12. Slavery: The Prequel – The Last Scene
The Elmina Castle tour is now over; I have reached the end of “Slavery: The Prequel” and I came out a different man afterwards. Everybody I know that has been to these sites are the people that say “Every Black person should visit Africa,” I am now one of those people. Damn.
I’ve been asked if this experience made me hate white people a few times. Nope. I was surprised by this because I thought I would, which was part of the reason I didn’t want to go. In my mind, I had enough feelings towards the situation and I didn’t want them to possibly intensify to Killmongor levels. I definitely didn’t want to leave there hating white people. That’s not why I went to Ghana. Vacation, not hate. I just want to not be bothered with racism for a little while. However, I was disgusted with Europeans afterwards. No real anger or hatred, just disgust. It’s clear that these people were some of the worst people to ever walk the earth that we all love. It’s very clear that the bad guys won. The things we saw in those castles could only be done by people with no soul and pure evil in their hearts.
I appreciated finally getting this story from the source. They know the truth from start to finish. I learned a lot on this tour. Mainly that I’ve heard a ton of lies and truthiness about Africa and the Trans-Atlantic Slave Trade. I never thought much about how Black people got to the Americas. I’ve only been concerned about what happened to Black people once we got to America. Why? I don’t have a real answer.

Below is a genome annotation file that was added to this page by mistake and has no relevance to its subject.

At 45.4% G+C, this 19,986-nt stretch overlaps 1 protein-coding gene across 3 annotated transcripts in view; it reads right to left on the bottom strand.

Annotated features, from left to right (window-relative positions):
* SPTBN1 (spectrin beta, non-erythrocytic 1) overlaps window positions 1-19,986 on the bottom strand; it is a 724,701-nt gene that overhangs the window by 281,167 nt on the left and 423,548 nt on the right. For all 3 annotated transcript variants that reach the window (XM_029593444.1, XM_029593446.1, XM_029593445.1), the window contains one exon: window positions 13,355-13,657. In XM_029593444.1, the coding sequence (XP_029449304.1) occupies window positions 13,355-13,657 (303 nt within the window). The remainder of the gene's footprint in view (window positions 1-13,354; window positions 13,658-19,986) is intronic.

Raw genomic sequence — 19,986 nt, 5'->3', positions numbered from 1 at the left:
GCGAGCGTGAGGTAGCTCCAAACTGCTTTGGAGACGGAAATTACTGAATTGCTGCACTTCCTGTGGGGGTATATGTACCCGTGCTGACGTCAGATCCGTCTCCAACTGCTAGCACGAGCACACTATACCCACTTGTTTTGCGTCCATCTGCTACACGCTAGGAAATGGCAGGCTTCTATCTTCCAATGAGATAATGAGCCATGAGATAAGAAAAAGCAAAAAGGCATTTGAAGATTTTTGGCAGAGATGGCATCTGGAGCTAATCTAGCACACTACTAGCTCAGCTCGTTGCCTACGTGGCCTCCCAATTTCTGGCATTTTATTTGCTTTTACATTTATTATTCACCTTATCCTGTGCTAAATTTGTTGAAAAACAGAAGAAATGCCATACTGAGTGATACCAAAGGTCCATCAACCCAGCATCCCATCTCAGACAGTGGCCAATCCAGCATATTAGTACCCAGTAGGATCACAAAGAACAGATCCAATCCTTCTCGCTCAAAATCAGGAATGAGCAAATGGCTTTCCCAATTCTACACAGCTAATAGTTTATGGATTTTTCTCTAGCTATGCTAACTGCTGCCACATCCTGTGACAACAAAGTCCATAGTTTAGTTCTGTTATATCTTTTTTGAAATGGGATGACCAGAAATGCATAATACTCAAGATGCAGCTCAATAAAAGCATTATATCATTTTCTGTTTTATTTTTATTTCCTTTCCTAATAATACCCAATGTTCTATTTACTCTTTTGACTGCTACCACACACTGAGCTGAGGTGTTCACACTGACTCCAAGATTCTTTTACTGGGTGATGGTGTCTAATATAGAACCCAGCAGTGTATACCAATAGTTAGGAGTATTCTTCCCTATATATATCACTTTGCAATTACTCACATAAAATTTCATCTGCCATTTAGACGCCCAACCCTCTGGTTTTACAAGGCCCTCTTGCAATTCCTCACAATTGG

But what I do know is that once I got to the other side of those Dungeon walls, I felt like Will Smith in one of the “aliens in a locker scene” in Men In Black. Will Smith’s character, Agent K, opens a random locker door in a train station to see that everything he knows to exist in the universe and life itself is in another small locker in an even bigger world. There is a lot more to my “Blackness” than I previously thought and it was very clear to me once I walked out of both of those dungeons. That’s Blackness I didn’t have before and I want it all.
I’ve had a lot of discussions about Black people in America “getting over slavery,” with people of every race. At the end of these discussions I’ve landed on “absolutely not” every single time. However, after this experience, I feel like I have a weird sense of closure. I’ll never “get over” what happened to Black people. I’ll always keep the feelings I’ve always had. But now with closure. That closure has given me a feeling of freedom I didn’t know I wanted or needed. At Cape Coast Dungeon, I walked through “The door of no return,” back through that same door, then out of the front door. When I got on the other side of that front door, the spell was broken. Did I go through some sort of ritual? Maybe? Maybe me “inhaling the blood of my ancestors” then walking out of the front door free as a bird meant something? Maybe I took an ancestor out of there with me? I know that I’m African and I love it. I love everything about it. I feel more connected to every African around the world. In my mind, we are one big group of people. I wasn’t born in Africa, but I’m African; just like Chinese people who weren’t born in China are still Chinese.